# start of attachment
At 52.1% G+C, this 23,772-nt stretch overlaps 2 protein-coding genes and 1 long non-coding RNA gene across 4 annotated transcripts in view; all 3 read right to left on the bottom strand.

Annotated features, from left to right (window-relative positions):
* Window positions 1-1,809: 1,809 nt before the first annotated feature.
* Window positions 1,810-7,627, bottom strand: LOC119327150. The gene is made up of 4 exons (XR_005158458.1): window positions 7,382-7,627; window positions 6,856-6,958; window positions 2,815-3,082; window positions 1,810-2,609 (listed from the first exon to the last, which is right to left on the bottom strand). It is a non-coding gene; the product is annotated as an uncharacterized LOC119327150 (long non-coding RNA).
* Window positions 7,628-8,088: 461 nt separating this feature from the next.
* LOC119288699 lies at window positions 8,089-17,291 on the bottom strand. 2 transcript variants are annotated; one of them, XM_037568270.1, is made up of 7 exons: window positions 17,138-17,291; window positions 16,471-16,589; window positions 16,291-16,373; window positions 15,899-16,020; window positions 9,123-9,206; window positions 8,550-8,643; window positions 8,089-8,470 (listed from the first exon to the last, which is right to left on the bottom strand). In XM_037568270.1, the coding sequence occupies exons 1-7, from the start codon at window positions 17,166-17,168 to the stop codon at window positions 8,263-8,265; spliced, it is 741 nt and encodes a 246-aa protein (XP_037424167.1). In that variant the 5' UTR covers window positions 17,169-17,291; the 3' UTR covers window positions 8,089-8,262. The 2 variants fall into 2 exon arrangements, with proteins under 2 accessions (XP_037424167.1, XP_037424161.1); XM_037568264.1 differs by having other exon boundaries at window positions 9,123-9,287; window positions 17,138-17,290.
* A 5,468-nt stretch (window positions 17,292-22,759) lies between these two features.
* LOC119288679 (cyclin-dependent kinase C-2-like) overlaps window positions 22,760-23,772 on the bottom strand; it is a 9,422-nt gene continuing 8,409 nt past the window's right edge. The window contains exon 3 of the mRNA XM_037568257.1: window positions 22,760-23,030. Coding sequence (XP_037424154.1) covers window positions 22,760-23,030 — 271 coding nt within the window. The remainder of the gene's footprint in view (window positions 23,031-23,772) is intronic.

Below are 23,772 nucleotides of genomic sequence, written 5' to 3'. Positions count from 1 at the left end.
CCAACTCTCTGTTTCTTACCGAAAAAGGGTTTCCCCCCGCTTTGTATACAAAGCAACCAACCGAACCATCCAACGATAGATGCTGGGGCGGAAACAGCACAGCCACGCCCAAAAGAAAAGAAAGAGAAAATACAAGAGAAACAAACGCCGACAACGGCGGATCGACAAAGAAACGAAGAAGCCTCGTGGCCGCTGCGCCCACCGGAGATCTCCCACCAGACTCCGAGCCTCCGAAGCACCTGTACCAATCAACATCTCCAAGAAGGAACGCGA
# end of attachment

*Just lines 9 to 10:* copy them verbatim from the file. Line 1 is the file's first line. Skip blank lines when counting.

Below are 23,772 nucleotides of genomic sequence, written 5' to 3'. Positions count from 1 at the left end.
CCAACTCTCTGTTTCTTACCGAAAAAGGGTTTCCCCCCGCTTTGTATACAAAGCAACCAACCGAACCATCCAACGATAGATGCTGGGGCGGAAACAGCACAGCCACGCCCAAAAGAAAAGAAAGAGAAAATACAAGAGAAACAAACGCCGACAACGGCGGATCGACAAAGAAACGAAGAAGCCTCGTGGCCGCTGCGCCCACCGGAGATCTCCCACCAGACTCCGAGCCTCCGAAGCACCTGTACCAATCAACATCTCCAAGAAGGAACGCGA